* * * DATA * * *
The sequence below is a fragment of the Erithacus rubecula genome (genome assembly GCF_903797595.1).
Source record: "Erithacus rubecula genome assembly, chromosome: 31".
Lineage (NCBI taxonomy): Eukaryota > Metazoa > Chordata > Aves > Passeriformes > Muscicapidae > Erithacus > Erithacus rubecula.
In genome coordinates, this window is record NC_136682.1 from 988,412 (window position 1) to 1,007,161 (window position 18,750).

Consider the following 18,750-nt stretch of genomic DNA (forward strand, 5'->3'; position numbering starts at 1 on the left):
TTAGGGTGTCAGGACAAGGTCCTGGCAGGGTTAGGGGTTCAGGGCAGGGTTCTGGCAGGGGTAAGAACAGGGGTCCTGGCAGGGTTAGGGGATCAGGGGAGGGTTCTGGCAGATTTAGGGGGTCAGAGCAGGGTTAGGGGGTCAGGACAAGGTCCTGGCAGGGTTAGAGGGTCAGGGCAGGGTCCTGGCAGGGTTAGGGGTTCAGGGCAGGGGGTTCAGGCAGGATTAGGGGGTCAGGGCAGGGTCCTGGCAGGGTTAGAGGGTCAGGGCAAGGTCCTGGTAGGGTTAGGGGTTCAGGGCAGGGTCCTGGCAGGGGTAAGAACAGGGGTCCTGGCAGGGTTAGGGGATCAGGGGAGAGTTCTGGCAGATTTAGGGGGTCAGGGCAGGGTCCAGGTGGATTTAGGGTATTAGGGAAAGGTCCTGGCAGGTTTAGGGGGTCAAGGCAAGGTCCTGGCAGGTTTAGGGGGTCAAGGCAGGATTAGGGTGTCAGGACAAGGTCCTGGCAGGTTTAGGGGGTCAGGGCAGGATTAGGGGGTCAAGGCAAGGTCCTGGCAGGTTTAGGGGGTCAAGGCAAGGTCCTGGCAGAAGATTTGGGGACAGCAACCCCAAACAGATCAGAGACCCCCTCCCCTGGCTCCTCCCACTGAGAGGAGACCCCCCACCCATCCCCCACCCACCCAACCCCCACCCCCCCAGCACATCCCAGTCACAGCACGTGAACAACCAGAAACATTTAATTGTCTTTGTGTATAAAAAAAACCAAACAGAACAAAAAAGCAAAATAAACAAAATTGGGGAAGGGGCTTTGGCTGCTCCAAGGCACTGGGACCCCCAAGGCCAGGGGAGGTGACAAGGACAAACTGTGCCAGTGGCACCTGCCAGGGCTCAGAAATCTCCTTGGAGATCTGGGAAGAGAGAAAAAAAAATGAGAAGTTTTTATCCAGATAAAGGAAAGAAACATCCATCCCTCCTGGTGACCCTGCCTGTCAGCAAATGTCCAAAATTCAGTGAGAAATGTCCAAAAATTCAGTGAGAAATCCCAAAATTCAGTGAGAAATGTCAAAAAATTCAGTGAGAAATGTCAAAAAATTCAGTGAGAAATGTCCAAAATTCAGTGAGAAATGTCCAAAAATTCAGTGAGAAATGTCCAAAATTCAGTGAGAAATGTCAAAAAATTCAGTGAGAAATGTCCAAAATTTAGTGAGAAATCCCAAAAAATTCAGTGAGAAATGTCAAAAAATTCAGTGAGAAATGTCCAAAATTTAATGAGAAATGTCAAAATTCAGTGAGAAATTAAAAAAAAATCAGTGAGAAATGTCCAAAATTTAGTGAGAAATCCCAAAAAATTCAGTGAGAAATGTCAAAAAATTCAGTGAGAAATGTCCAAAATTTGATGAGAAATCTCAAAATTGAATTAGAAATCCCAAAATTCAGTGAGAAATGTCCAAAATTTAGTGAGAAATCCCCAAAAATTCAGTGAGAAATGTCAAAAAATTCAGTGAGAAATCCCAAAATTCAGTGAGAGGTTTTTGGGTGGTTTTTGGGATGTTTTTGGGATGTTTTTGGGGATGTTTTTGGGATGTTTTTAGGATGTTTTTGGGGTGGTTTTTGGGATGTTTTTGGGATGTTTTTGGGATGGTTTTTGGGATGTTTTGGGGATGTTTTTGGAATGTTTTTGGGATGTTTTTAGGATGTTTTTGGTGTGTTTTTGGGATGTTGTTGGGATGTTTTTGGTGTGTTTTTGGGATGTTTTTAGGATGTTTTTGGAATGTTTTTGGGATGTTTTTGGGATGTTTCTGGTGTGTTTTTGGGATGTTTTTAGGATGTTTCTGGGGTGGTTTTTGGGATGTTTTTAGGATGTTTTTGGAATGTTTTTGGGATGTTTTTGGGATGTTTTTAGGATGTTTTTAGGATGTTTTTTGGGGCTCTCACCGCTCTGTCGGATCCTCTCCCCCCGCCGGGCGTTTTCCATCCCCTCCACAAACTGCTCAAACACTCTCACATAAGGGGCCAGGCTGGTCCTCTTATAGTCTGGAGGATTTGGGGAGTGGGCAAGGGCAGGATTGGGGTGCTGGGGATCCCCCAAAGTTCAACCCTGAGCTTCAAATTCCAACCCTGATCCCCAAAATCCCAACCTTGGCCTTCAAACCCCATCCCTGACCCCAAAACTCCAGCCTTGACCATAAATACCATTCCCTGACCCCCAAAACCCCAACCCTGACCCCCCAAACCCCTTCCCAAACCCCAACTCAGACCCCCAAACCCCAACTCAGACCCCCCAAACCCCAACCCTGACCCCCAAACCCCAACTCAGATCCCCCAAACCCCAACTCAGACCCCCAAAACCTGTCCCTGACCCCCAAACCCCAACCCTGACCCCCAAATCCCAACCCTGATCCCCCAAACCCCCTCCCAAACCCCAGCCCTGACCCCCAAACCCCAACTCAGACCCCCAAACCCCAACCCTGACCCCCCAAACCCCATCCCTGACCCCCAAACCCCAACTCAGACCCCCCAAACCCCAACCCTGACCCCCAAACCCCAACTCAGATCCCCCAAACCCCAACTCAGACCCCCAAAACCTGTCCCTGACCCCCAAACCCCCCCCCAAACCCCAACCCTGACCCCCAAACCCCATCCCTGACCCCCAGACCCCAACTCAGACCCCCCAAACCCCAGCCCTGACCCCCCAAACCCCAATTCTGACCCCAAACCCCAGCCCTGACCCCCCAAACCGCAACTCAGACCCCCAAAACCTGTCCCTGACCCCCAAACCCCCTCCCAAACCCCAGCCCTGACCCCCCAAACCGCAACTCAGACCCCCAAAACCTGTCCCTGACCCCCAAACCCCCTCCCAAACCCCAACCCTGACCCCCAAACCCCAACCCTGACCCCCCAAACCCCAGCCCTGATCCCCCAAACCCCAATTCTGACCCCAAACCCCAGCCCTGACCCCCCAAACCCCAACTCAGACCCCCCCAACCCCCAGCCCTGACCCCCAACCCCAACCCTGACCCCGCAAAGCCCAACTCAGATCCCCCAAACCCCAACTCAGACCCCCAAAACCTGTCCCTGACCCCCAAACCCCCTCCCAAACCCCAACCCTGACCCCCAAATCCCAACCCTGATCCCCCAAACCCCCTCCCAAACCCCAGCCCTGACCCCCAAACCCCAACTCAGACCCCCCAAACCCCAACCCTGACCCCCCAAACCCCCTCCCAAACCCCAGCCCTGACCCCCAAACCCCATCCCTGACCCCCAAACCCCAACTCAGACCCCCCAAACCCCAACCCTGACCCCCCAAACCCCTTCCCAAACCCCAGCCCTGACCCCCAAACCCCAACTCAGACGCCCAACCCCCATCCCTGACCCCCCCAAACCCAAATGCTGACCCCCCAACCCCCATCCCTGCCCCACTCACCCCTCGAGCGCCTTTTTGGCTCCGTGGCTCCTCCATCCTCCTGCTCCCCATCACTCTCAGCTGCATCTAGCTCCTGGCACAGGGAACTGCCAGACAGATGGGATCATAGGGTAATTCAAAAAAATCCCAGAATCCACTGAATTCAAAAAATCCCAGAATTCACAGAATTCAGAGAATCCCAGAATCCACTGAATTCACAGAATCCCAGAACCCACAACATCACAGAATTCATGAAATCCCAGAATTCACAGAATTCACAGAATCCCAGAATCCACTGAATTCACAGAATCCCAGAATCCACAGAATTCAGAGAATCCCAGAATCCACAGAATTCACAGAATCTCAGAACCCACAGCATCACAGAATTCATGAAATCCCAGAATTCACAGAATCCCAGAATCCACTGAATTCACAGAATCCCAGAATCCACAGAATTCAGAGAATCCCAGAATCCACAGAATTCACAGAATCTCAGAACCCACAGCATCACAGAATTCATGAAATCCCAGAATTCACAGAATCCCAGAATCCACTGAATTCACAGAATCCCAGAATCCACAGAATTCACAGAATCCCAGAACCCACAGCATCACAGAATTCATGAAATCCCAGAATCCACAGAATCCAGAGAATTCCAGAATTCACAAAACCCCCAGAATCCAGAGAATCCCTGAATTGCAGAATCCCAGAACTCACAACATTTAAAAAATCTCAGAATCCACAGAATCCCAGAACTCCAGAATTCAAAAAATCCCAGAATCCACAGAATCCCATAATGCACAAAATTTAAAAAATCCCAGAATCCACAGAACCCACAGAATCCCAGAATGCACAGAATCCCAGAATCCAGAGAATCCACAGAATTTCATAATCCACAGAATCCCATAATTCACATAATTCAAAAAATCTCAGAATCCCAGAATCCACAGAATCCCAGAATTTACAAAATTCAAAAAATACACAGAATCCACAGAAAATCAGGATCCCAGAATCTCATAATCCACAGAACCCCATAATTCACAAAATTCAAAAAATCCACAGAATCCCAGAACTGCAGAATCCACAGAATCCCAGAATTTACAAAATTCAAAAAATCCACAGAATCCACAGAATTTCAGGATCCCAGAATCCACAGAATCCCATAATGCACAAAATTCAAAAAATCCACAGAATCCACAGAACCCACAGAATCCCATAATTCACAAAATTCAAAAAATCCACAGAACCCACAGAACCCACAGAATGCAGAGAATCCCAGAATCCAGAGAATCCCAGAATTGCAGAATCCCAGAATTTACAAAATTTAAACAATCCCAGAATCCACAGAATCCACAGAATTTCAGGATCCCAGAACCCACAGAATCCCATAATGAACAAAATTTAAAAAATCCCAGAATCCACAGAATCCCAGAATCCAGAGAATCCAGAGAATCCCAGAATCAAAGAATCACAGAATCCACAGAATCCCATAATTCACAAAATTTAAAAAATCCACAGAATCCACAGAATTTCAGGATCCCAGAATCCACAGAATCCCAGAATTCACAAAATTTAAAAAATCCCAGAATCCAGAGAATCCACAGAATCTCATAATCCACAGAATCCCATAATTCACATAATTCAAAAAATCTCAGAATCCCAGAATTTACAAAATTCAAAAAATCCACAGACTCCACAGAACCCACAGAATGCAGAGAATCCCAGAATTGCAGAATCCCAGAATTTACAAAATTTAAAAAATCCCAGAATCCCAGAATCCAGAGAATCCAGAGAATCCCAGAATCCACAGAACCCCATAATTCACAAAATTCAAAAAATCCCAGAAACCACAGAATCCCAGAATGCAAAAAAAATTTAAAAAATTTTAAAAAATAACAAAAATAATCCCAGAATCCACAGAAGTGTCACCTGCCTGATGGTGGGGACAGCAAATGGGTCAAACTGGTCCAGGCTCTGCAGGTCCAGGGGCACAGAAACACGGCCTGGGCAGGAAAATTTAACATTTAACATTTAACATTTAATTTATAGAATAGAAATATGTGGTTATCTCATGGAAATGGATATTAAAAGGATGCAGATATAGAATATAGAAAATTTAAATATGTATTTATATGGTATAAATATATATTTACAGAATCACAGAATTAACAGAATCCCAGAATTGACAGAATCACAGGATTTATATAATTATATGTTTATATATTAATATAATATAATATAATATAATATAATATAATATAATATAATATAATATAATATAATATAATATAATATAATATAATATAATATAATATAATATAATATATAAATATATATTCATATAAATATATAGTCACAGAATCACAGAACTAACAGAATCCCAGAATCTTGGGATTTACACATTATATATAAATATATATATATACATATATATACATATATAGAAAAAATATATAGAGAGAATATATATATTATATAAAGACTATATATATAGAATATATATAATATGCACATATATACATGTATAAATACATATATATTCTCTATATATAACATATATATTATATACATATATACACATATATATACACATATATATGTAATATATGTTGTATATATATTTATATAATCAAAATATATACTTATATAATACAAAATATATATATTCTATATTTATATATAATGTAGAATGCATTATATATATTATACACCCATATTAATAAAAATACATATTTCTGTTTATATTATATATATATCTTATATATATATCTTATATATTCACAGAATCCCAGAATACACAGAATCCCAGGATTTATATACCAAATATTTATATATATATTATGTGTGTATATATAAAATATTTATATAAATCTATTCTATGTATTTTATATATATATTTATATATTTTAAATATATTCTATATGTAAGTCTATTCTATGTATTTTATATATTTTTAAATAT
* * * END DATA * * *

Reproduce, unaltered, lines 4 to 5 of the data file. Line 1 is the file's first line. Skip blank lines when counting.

In genome coordinates, this window is record NC_136682.1 from 988,412 (window position 1) to 1,007,161 (window position 18,750).

Consider the following 18,750-nt stretch of genomic DNA (forward strand, 5'->3'; position numbering starts at 1 on the left):